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Iran: The 20th Anniversary of 1988 'prison massacre'

Twenty years after the then Iranian authorities began a wave of largely secret, summary and mass executions in September 1988, Amnesty International renews its call for those responsible for the “prison massacre” to be held accountable. There should be no impunity for such gross human rights violations, regardless of when they were committed.

The organisation is also calling on the present Iranian government not to prevent relatives of the dead from visiting Khavaran Cemetary in south Tehran, on or about 29 August to mark the anniversary and demand justice for their loved ones. Hundreds of those summarily executed are buried in the cemetery, many of them in unmarked mass graves.

Amnesty International fears that the Iranian authorities may seek to impede or disperse any protests and reminds the Iranian government of its obligations under international law to allow for those who gather peacefully to express their views without fear of arrest.

International human rights law requires that the Iranian authorities carry out thorough and impartial investigations into violations of the right to life such as those which were committed during the “prison massacre”, which began in 1988 and continued into the following year, and to identify and bring to justice those responsible. The failure to do so to date and
the time that has elapsed since the killings do not in any way reduce this responsibility.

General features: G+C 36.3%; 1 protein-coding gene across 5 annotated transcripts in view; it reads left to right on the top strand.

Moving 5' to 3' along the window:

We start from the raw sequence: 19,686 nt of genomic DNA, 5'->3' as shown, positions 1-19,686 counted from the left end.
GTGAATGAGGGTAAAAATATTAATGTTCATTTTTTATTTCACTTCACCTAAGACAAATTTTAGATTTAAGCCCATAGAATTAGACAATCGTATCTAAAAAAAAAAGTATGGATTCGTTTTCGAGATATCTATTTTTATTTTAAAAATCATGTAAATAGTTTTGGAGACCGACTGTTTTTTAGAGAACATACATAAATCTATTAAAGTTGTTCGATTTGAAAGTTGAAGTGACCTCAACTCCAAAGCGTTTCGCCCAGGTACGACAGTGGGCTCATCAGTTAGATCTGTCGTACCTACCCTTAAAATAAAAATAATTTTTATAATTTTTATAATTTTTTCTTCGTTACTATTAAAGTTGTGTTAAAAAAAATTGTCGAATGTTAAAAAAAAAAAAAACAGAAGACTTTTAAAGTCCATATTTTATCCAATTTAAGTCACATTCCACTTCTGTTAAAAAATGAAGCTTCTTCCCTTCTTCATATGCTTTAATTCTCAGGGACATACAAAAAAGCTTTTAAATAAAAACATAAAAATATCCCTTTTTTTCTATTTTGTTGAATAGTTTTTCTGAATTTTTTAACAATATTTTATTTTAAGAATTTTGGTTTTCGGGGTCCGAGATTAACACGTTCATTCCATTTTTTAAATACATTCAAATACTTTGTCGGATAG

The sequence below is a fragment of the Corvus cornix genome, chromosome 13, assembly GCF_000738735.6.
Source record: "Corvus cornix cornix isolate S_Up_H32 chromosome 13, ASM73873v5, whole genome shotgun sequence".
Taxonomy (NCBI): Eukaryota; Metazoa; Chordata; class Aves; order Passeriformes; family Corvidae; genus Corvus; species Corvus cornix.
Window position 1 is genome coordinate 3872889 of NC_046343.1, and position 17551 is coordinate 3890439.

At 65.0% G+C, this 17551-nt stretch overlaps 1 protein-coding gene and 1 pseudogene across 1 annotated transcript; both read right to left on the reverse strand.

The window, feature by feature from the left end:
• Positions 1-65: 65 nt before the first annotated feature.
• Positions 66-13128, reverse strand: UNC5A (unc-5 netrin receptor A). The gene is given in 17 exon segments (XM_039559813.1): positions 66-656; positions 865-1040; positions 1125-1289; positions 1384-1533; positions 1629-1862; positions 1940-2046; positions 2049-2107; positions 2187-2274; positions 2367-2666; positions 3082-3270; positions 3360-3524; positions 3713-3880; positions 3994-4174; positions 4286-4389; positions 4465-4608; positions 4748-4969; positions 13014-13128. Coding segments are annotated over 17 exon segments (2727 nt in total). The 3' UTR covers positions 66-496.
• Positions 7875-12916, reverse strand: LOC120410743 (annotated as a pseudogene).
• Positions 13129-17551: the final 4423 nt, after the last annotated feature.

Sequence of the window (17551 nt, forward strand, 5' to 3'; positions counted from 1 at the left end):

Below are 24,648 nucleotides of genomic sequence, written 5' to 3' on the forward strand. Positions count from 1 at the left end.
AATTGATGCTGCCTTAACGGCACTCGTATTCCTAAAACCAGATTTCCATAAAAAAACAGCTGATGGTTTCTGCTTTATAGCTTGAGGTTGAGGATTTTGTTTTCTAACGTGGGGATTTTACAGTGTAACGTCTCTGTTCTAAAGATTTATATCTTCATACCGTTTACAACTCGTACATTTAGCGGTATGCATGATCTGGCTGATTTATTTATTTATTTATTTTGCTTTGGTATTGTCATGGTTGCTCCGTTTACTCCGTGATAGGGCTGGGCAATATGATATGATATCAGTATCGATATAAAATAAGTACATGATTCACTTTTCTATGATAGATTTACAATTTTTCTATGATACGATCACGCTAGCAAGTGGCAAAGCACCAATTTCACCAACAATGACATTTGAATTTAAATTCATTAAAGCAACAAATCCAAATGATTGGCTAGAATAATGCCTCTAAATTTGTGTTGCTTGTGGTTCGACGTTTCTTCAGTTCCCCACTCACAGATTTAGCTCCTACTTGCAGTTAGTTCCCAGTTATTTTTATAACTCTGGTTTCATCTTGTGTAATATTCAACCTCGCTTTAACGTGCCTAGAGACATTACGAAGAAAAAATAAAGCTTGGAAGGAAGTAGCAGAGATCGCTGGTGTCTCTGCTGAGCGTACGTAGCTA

Those responsible for the killings – one of the worst abuses to be committed in Iran – should be prosecuted and tried before a regularly and legally constituted court and with all necessary procedural guarantees, in accordance with international fair trial standards. If found guilty, they should be punished with appropriate penalties which take into account the grave nature of the crimes but which do not include the death penalty or corporal punishments.

Starting in August 1988 and continuing until shortly before the tenth anniversary of the Islamic revolution in February 1989, the Iranian authorities carried out massive wave of executions of political prisoners – the largest since those carried out in the first and second year after the Iranian revolution in 1979. In all between 4,500 and 5,000 prisoners
are believed to have been killed, including Women's rights's rightss rights's rights's rights's rights.

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